Myocardial ischemia is associated with reduced myocardial adenosine triphosphate (ATP) and increased free adenosine diphosphate (ADP) similar to the normal heart at very high cardiac workstates (HCW). We examined whether acute xanthine oxidase inhibition (XOI) in vivo can decrease myocardial free ADP in normal hearts functioning at basal cardiac workstates (BCW) or very HCW (catecholamine-induced). Myocardial high-energy phosphate (31P magnetic resonance spectroscopy), blood flow (radioactive microspheres), and oxygen consumption (MVO2) were measured in an open-chest canine model before and after infusion of vehicle or an XO inhibitor (allopurinol or febuxostat; n=10 in each group) during BCW and infusion of dobutamine + dopamine to induce a very HCW. During BCW, both allopurinol and febuxostat resulted in higher phosphocreatine (PCr)/ATP, corresponding to lower ADP levels. During vehicle infusion, HCW caused a decrease of PCr/ATP and an increase in myocardial free ADP. Although XOI did not prevent an increase in free ADP during catecholamine infusion, the values in the allopurinol or febuxostat groups (0.141±0.012 and 0.136±0.011 μmol/g dry wt, respectively) remained significantly less than in the vehicle group (0.180±0.017; P<0.05). Thus, at a given rate of ATP synthesis, XOI decreased the free ADP level needed to drive ATP synthesis, suggesting a more energy-efficient status. As contractile dysfunction in ischemia is characterized by increase of myocardial free ADP and energy deficiency, the data suggest that XOI might be a potential therapy for improving energy efficiency during myocardial ischemia.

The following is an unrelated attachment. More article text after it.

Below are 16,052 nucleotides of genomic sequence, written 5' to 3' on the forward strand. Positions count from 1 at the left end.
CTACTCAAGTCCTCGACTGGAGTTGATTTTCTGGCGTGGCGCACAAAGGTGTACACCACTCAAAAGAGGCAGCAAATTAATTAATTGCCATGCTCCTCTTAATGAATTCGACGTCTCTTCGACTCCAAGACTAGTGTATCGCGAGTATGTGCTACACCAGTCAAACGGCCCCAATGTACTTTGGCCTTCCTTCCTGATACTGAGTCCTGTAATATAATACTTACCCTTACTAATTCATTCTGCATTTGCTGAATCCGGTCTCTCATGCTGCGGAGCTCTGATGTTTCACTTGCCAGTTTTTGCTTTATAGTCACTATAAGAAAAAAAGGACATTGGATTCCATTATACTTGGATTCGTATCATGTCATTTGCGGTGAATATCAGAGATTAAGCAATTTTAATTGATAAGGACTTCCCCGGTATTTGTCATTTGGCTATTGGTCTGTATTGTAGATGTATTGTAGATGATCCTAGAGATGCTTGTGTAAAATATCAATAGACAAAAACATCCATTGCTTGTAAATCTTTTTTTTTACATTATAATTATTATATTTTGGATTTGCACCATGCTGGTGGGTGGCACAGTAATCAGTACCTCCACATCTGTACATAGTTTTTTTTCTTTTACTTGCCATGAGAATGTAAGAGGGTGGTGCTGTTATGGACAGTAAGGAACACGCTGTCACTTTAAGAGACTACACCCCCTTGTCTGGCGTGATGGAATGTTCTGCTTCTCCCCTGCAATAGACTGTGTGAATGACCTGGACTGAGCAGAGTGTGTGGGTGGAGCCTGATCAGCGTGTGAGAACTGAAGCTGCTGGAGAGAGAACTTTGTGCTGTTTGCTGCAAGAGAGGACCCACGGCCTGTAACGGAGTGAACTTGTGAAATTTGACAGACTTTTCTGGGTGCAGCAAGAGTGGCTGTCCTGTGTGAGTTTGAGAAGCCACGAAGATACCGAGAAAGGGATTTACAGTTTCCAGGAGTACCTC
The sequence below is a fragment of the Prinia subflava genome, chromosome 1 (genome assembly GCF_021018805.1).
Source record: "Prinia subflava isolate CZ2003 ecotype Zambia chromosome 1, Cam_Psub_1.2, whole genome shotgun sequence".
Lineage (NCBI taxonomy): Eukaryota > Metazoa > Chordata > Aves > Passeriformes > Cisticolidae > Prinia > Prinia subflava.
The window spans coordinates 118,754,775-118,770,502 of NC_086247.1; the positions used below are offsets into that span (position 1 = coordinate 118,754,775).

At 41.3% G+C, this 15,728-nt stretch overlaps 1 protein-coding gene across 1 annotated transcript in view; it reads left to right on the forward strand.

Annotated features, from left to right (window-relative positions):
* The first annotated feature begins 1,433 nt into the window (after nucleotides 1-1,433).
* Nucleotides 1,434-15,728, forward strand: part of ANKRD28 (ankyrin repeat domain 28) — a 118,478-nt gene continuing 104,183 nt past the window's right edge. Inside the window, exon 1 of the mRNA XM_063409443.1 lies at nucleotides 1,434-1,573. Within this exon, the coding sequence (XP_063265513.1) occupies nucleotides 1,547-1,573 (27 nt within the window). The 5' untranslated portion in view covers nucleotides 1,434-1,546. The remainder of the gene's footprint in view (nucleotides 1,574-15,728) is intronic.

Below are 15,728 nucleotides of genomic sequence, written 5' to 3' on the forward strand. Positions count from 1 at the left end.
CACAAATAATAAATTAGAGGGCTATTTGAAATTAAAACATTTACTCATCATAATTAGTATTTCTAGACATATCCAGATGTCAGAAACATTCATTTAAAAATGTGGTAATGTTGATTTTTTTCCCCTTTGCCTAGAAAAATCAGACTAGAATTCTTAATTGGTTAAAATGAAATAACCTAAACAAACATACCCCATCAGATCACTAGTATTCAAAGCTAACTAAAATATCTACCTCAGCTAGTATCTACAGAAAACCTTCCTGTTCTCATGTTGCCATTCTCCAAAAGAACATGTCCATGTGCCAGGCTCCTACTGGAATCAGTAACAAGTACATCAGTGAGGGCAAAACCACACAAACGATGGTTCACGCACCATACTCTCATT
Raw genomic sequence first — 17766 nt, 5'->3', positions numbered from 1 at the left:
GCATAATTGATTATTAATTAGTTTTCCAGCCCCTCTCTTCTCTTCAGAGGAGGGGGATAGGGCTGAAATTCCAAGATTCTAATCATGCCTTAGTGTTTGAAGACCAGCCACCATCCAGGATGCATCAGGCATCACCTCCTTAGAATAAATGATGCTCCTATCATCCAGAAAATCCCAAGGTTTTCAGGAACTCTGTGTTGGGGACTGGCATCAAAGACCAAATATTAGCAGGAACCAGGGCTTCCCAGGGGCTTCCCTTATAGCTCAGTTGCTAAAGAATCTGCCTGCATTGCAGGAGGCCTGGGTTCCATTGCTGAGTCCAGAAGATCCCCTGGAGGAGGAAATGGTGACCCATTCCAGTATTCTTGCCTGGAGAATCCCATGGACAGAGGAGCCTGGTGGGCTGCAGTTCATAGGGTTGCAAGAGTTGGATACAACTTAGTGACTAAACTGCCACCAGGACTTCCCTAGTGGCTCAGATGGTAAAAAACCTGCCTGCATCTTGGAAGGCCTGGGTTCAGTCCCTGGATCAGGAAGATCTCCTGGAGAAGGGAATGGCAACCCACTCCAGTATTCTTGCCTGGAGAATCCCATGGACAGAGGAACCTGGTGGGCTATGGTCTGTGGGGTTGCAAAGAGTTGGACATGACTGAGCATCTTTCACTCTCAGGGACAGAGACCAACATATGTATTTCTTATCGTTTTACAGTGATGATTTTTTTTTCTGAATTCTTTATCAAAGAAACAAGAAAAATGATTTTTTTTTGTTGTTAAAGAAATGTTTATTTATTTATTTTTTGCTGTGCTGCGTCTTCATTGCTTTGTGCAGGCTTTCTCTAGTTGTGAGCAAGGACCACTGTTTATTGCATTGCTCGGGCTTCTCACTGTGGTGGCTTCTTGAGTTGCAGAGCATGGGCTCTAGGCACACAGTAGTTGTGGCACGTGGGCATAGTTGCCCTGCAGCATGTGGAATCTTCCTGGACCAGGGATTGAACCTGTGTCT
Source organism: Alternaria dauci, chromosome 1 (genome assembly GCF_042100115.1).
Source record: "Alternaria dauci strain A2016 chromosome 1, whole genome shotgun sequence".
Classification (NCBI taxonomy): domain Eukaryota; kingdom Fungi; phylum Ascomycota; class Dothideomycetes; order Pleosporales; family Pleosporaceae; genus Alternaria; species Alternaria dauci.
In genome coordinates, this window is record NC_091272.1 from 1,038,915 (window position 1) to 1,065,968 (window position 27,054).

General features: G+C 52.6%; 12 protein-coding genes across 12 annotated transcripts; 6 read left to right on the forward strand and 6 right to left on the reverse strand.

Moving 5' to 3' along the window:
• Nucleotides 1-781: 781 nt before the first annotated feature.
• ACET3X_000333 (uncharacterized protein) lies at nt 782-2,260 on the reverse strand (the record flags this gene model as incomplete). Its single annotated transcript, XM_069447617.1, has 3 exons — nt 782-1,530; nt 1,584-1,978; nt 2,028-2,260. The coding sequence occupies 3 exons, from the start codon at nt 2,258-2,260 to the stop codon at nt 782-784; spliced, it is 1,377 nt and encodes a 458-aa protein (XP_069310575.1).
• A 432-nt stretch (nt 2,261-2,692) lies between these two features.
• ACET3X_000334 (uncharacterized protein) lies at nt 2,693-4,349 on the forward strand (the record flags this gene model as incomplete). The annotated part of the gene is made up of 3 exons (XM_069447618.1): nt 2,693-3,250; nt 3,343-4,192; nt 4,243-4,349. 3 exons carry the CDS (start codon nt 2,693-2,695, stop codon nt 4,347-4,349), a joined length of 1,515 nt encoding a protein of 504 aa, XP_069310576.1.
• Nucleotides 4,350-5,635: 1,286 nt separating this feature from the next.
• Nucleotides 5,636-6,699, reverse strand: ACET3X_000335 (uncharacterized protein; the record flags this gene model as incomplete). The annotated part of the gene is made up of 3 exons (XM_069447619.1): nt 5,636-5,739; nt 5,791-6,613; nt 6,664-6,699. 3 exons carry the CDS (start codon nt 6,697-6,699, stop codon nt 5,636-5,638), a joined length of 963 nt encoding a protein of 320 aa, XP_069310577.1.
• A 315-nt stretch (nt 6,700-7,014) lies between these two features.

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Acknowledgments The authors gratefully acknowledge Drs. Lin Zhao and Jerry Wessale, Takeda Global Research & Development Center, Inc., Deerfield, IL, for their scientific contributions to the study. This work was supported by an American Heart Association Predoctoral Fellowship Award (0415468Z to J. Lee), National Institutes of Health Medical Scientist Training Program Grant (GM008244 to University of Minnesota Combined MD–PhD Program), and US Public Health Service Grants NIH RO1 HL50470 and HL67828 UO1HL 100407. This work was supported in part by a research grant awarded by TAP Pharmaceutical Products, Inc. (now a part of Takeda Global Research & Development Center, Inc., Deerfield, IL, USA)
- Magnetic resonance spectroscopy
- Myocardial high-energy phosphates
- Reactive oxygen species